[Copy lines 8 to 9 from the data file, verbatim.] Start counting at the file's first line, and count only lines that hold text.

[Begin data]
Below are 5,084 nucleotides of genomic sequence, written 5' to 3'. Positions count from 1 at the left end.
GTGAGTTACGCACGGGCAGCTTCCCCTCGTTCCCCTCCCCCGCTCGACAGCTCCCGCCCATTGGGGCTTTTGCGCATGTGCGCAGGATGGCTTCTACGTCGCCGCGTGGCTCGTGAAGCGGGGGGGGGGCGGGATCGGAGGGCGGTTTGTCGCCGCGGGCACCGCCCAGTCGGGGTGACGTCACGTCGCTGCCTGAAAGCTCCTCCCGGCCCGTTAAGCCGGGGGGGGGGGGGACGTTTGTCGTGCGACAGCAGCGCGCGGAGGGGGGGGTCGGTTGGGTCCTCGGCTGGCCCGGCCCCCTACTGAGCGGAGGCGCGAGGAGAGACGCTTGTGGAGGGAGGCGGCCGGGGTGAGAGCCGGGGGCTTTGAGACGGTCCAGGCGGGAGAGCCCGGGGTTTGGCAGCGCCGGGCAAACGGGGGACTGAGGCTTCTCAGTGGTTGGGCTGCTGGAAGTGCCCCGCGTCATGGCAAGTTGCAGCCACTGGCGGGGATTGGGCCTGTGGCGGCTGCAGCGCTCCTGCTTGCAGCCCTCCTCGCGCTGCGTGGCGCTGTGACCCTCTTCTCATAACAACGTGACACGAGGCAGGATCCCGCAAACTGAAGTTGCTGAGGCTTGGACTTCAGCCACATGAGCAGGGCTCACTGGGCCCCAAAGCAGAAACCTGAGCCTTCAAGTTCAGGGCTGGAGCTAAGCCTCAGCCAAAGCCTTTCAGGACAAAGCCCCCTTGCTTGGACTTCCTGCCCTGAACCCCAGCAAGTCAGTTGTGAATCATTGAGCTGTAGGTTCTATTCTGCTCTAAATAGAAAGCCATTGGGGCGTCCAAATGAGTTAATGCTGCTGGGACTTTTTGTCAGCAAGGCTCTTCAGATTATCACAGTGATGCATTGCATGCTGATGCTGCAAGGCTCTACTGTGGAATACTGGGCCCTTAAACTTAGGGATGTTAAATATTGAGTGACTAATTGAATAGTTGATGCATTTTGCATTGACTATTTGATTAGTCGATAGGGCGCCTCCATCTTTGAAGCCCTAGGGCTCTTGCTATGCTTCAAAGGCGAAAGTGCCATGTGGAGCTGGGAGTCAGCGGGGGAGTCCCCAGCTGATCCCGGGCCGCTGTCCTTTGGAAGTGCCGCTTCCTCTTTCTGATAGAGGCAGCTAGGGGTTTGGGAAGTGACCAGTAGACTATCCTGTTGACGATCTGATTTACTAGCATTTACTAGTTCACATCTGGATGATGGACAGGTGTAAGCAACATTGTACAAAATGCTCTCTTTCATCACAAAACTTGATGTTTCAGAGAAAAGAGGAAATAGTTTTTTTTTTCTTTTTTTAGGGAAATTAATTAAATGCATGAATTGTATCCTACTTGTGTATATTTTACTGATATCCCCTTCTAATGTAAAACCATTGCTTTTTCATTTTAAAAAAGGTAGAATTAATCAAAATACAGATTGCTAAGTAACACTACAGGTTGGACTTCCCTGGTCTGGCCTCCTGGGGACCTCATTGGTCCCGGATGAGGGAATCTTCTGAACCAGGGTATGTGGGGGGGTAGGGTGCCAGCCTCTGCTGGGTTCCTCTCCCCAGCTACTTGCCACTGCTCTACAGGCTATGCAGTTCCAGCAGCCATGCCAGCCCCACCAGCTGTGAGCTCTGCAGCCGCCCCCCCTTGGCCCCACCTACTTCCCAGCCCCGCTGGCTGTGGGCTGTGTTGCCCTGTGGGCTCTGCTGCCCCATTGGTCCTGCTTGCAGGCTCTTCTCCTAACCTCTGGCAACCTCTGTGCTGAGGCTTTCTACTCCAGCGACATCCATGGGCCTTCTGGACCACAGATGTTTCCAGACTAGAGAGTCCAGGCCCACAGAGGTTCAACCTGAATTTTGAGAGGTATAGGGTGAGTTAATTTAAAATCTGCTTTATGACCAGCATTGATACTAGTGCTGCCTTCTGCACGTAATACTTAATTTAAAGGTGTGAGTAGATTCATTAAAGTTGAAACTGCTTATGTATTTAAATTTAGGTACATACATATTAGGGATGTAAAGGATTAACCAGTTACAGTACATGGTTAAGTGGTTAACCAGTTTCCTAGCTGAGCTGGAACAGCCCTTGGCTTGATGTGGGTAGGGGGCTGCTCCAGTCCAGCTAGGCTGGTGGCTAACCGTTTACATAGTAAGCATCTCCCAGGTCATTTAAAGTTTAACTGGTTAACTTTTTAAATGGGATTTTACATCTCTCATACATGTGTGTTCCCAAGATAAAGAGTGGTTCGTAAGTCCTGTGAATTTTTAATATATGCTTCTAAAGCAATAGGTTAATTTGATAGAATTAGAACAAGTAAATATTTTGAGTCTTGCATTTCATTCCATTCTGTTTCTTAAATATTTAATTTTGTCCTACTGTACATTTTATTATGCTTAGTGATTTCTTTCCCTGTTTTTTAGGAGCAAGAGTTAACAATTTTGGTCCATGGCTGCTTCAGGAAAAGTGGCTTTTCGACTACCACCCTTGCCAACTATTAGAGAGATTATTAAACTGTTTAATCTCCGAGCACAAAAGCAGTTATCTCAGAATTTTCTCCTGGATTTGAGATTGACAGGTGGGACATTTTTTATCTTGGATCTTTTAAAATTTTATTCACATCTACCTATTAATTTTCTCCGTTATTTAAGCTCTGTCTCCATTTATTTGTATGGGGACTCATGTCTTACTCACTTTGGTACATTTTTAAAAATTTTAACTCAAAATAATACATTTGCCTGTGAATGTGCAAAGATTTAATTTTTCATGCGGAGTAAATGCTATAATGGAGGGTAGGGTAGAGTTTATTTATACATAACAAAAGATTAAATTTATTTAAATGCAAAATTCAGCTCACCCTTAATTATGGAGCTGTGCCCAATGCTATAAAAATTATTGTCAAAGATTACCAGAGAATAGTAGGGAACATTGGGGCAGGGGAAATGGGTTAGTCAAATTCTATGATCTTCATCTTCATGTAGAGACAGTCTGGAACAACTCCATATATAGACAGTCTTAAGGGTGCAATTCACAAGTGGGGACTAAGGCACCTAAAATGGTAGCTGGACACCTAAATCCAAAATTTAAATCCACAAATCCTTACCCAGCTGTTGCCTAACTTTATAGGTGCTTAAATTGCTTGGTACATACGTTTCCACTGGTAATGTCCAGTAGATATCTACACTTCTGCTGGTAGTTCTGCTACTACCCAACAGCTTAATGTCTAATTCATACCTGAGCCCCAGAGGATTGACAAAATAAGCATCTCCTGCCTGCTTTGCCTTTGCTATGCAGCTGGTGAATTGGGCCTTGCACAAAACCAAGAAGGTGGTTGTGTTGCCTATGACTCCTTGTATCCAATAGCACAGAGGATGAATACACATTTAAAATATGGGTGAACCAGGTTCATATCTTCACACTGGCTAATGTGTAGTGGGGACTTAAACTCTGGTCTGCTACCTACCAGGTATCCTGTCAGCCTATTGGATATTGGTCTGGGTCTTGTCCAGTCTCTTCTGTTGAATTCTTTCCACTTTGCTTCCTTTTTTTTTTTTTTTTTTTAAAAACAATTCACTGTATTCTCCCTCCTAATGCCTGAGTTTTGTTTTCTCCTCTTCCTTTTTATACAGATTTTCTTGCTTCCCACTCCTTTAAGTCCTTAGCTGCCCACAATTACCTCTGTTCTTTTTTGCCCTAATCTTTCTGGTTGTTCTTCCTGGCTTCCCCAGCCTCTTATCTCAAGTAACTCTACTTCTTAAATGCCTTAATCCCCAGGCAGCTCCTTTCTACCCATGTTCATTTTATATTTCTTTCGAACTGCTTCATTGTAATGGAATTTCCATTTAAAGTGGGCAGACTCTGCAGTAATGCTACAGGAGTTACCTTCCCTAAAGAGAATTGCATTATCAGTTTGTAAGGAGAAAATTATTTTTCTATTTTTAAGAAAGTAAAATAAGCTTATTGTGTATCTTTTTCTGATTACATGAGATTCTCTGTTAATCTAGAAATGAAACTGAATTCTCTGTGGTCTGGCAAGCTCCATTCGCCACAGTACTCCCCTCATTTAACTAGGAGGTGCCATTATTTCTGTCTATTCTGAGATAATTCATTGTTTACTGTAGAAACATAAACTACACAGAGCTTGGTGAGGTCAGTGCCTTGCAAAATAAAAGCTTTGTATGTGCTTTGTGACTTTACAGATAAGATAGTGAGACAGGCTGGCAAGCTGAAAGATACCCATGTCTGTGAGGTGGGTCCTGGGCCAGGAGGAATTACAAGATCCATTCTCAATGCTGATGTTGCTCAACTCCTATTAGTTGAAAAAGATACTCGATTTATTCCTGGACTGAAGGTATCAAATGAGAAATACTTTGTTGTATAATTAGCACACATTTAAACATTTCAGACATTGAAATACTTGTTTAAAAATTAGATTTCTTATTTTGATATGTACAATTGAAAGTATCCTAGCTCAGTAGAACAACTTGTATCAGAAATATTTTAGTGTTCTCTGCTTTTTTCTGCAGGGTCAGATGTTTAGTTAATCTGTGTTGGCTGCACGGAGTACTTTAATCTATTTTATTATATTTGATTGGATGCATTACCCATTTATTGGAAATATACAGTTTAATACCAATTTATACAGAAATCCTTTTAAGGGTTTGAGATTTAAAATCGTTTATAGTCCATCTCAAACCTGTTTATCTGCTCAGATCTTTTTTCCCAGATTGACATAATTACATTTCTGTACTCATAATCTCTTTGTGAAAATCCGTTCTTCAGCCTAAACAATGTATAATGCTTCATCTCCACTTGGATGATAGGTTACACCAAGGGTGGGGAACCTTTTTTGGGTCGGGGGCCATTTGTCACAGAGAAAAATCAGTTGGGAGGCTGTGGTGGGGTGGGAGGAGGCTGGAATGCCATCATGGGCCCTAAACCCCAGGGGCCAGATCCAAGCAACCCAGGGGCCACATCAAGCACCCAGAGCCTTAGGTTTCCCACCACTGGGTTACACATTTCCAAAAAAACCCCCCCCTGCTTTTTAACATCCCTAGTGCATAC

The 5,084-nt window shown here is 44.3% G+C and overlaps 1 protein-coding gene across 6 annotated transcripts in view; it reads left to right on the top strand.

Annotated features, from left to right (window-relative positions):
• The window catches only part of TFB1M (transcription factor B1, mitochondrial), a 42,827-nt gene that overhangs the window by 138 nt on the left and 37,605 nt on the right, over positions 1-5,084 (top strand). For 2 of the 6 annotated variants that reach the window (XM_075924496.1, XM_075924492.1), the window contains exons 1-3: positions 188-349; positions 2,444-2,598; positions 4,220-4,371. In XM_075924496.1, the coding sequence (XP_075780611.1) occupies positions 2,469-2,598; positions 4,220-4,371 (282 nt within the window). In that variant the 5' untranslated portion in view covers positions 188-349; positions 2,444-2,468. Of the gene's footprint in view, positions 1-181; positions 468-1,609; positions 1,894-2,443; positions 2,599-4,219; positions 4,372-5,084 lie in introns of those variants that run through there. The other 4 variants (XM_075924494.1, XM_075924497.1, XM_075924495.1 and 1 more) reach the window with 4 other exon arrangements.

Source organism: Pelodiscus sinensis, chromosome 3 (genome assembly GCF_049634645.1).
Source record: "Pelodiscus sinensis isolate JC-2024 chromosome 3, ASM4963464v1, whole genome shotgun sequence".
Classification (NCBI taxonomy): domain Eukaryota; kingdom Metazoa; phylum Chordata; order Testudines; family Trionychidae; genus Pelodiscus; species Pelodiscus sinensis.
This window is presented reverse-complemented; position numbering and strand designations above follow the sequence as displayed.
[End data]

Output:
Classification (NCBI taxonomy): domain Eukaryota; kingdom Metazoa; phylum Chordata; order Testudines; family Trionychidae; genus Pelodiscus; species Pelodiscus sinensis.
This window is presented reverse-complemented; position numbering and strand designations above follow the sequence as displayed.